The value of regular crosswind takeoff and landing practice becomes evident when you get caught with no choices. I learned this lesson on a flight in my Cessna 170 to the Baja California peninsula a few years back. On my way to Laguna San Ignacio, Mexico, to watch whales, I had planned to stop in San Felipe to clear Mexican customs, pay the fees and file the obligatory flight plan.
There was no ATIS or ASOS at San Felipe’s airport, but I could hear the controller announcing the weather to other pilots approaching Runway 13-31. The controller had a strong Spanish accent, so it took a few calls before I understood what the wind conditions were. The wind was blowing from 220 at 25 knots — a straight 25-knot crosswind!
I hadn’t owned the taildragger very long, so the realization made my hands sweat; however, my passenger was a student pilot and a slightly nervous flyer, so I had to appear as calm as I could. And with no crossing runways and no other airports with fuel in the vicinity, I had no choice but to land in San Felipe.
Being most comfortable with wheel landings, I decided to keep the speed up on final so that I could go around if it didn’t feel right. And I did. Twice. The third time, I touched down and kept the ailerons into the wind and the tail up as long as I could, fighting to maintain as straight a path as I could. Thankfully, I was also able to control the tailwheel once it came down, and I slowly taxied toward the terminal, where two young machine gun-carrying, camouflage-fatigue-clad airport security guards greeted us — a reception common at Mexican airports. I was quite tense as I climbed out of the taildragger, but very satisfied that I had managed to get the airplane down in one piece.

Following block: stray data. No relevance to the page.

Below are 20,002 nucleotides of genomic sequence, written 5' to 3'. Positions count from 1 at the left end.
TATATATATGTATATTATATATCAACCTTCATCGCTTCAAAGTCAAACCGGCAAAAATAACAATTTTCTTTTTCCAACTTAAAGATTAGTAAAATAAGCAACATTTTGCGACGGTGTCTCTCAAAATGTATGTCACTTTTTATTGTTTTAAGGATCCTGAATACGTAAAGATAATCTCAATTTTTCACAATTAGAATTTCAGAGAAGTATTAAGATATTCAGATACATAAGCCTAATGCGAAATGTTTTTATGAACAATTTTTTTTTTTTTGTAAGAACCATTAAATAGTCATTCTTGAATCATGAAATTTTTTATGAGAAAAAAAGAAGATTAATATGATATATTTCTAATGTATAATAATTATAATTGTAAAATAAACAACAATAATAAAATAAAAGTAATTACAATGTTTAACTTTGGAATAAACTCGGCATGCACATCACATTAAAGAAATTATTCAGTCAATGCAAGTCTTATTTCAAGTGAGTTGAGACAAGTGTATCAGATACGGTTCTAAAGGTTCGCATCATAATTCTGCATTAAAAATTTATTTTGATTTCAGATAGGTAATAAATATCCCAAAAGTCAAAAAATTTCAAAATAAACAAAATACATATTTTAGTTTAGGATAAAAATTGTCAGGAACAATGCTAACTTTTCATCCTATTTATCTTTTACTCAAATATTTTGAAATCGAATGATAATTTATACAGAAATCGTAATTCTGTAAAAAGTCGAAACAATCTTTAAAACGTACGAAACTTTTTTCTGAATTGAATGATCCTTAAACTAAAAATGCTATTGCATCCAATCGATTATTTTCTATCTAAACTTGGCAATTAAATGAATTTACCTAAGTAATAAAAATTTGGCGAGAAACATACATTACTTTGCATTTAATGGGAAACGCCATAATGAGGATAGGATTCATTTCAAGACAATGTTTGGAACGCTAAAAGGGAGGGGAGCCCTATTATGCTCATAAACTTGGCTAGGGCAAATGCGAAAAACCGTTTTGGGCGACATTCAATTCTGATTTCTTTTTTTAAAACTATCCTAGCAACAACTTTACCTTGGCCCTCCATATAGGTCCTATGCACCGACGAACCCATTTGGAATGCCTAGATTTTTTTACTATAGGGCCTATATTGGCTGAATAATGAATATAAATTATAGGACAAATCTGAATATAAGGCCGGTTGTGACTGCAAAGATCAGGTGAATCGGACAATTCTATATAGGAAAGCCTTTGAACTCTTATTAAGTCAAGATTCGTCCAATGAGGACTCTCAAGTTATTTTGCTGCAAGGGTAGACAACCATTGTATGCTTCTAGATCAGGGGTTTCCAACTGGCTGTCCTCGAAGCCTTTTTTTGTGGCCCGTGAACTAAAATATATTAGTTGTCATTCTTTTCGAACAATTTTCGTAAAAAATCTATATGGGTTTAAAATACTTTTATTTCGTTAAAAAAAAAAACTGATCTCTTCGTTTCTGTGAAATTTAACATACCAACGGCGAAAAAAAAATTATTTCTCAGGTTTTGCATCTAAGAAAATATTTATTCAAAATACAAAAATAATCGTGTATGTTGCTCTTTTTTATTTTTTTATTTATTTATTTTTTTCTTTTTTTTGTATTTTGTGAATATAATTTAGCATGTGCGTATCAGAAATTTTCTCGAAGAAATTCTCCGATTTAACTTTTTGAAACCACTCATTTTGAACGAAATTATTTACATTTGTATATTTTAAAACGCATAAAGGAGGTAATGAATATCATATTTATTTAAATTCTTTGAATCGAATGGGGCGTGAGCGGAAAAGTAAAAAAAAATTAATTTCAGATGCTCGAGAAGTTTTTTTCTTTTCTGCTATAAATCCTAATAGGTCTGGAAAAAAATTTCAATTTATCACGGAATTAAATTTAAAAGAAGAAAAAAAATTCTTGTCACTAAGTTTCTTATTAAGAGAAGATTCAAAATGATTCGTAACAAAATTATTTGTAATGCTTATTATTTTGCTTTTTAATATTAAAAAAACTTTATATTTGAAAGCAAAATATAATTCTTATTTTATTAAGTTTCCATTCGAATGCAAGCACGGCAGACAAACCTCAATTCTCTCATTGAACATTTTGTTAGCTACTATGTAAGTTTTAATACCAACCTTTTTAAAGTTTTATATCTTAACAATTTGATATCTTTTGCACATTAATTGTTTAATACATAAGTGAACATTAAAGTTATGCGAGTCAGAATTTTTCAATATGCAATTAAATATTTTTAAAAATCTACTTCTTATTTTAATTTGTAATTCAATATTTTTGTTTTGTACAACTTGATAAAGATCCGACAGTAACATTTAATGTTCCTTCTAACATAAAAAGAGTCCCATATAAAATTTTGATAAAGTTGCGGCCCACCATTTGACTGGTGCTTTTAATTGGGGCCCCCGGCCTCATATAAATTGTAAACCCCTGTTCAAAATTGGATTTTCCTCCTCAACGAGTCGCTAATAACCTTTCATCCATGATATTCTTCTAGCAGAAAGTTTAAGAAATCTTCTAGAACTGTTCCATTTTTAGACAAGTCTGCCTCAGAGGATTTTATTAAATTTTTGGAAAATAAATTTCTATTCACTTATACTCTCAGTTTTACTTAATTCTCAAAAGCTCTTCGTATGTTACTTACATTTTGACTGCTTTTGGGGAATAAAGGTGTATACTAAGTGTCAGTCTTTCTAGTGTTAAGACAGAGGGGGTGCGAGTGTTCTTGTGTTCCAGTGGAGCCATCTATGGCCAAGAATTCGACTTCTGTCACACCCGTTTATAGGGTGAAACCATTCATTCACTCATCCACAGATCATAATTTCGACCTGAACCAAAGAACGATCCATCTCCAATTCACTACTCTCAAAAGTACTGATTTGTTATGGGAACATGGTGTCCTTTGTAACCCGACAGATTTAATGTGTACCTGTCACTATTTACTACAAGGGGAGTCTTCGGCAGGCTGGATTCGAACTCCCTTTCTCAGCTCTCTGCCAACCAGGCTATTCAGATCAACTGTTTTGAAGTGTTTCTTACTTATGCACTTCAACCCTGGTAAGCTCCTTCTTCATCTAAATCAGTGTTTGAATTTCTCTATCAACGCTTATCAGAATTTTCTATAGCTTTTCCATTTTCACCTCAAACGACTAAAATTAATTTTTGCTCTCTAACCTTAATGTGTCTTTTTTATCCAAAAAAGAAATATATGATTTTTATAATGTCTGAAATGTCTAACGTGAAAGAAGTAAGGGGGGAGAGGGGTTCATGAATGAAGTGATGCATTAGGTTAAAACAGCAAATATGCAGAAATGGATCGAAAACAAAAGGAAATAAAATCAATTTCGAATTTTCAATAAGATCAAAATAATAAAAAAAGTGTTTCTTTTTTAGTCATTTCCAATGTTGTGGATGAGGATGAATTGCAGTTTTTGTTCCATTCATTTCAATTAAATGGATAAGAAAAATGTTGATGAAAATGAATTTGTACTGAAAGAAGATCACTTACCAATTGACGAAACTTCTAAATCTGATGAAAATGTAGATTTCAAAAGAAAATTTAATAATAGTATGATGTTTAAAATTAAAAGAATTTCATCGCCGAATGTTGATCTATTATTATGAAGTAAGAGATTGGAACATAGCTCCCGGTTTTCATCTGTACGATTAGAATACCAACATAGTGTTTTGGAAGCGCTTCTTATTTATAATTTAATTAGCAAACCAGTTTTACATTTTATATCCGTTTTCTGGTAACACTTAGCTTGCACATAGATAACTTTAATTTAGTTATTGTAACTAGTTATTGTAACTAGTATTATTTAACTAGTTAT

The importance of being able to handle crosswind landings also becomes evident when looking at accident and incident reports. The 2010 Air Safety Institute’s Nall Report revealed that in 2009 about one-third of all landing accidents (the phase of flight when most accidents happen) occurred with gusty winds or crosswinds present. There were 71 wind-related accidents reported that year and more than 100 in 2008. In addition, an NTSB query revealed about two dozen crosswind-related incidents annually in the past few years. The good news is that, in most cases, the pilots involved in these accidents and incidents walked away with nothing but bruises to their egos; their passengers were safe and the airplanes were repairable.
But while some pilots consider any landing they walk away from a good landing, I don’t. I do my best to avoid these types of accidents and incidents altogether by staying current on crosswind technique.
Know the Wind
The first step to a good crosswind landing and a factor that should be considered with any landing is to maximize the headwind component. A trailing crosswind is not easy to handle in any airplane and should be avoided at all cost. If you’re flying into or out of an airport that prevents takeoffs or landings in one direction, it’s best to wait out the wind if it presents you with a tailwind of any significance. If there are intersecting runways available, choose the runway that will give you the highest headwind component and the least crosswind, unless you are specifically practicing crosswind techniques, of course.
The second step to any good landing is a stable approach. If you’re flying a standard pattern, you need to keep crosswind correction technique in mind during each leg and continually make appropriate control and power inputs to reach your touchdown point. Doug Stewart, executive director of the Society of Aviation and Flight Educators (SAFE) and a highly experienced flight instructor and designated pilot examiner, said it best: “Airmanship means that you’re aware of where the wind is all the time and how it’s going to affect you at every point in the flight, especially in the pattern.”